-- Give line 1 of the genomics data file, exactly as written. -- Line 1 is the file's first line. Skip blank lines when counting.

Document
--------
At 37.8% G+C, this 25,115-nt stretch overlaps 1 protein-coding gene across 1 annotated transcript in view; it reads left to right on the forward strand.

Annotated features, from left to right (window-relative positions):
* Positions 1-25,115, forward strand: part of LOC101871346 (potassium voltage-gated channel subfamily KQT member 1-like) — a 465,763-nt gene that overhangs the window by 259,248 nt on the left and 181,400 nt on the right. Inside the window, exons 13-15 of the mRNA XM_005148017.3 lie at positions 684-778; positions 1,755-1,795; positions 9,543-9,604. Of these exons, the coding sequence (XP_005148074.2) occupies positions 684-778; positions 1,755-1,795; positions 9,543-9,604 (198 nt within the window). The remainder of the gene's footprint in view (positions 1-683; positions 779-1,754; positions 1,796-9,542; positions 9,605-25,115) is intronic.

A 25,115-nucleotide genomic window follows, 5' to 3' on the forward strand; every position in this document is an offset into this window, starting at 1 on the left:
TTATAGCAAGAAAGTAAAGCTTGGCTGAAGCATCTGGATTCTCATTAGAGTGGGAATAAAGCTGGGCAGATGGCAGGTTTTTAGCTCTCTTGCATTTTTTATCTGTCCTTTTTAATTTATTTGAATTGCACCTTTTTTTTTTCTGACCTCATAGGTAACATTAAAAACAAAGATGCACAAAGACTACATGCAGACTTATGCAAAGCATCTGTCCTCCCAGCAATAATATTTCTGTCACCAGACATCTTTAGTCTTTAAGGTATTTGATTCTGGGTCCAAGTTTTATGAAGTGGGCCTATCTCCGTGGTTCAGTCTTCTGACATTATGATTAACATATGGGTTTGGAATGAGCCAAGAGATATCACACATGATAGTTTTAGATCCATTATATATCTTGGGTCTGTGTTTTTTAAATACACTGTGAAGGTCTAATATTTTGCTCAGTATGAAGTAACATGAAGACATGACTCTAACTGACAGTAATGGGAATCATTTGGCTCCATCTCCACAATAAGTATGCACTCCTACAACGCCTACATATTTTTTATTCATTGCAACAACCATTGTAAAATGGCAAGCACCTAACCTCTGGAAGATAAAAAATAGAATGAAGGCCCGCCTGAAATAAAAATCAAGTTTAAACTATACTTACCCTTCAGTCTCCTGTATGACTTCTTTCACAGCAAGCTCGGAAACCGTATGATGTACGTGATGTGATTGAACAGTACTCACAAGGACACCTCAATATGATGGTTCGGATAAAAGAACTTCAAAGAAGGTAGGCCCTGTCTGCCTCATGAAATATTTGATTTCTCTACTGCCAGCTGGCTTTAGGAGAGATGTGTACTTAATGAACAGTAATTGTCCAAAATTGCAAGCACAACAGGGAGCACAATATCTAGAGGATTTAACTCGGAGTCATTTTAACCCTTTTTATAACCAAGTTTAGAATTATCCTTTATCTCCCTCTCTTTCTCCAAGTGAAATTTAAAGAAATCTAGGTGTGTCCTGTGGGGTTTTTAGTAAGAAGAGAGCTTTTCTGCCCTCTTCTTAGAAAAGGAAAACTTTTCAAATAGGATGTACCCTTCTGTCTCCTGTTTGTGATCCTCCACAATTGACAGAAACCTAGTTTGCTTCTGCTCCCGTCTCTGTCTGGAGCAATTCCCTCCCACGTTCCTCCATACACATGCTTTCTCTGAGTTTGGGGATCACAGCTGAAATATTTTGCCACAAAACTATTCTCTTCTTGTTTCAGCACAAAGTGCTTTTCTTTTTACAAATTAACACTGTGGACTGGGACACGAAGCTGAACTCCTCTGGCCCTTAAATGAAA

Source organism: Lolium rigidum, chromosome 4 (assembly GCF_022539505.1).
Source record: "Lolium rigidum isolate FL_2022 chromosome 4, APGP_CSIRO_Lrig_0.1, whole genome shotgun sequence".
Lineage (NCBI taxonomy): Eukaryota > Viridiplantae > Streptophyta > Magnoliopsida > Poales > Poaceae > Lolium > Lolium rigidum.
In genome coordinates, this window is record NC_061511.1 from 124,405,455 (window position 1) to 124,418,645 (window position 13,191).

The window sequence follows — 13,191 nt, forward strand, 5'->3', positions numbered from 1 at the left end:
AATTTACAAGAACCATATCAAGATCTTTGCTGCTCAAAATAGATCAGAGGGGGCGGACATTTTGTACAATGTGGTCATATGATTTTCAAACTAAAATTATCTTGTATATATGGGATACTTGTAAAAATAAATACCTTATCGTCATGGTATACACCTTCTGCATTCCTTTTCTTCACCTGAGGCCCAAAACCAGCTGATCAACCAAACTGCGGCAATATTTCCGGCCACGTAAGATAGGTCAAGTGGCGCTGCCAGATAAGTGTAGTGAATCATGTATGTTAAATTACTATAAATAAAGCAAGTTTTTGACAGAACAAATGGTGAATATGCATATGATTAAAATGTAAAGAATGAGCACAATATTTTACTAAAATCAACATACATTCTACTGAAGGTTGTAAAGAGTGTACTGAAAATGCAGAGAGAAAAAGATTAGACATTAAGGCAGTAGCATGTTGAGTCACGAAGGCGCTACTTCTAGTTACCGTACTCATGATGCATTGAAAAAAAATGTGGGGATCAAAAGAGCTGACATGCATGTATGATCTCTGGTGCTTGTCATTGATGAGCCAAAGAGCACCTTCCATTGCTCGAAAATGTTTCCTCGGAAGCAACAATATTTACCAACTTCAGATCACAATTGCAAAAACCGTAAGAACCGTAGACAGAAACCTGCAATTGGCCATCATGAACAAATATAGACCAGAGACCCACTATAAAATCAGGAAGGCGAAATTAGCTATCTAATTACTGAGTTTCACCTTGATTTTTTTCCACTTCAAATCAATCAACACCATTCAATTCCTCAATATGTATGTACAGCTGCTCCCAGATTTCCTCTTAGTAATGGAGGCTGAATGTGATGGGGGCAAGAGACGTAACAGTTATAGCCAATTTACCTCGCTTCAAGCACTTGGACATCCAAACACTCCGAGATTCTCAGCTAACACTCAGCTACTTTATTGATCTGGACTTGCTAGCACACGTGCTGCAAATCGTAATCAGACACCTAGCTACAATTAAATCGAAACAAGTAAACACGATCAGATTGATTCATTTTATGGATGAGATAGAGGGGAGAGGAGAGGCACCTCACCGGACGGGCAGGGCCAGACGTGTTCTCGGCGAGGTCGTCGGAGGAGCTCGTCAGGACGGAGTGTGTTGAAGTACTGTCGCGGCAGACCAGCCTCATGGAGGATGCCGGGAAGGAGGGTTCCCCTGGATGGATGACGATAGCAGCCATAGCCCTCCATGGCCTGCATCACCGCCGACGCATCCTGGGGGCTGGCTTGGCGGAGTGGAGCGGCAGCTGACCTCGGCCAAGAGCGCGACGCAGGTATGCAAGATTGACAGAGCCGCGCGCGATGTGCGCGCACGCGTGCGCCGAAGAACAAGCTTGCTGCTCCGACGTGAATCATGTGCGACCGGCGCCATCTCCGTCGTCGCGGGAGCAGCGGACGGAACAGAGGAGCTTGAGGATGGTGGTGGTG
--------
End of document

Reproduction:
At 37.8% G+C, this 25,115-nt stretch overlaps 1 protein-coding gene across 1 annotated transcript in view; it reads left to right on the forward strand.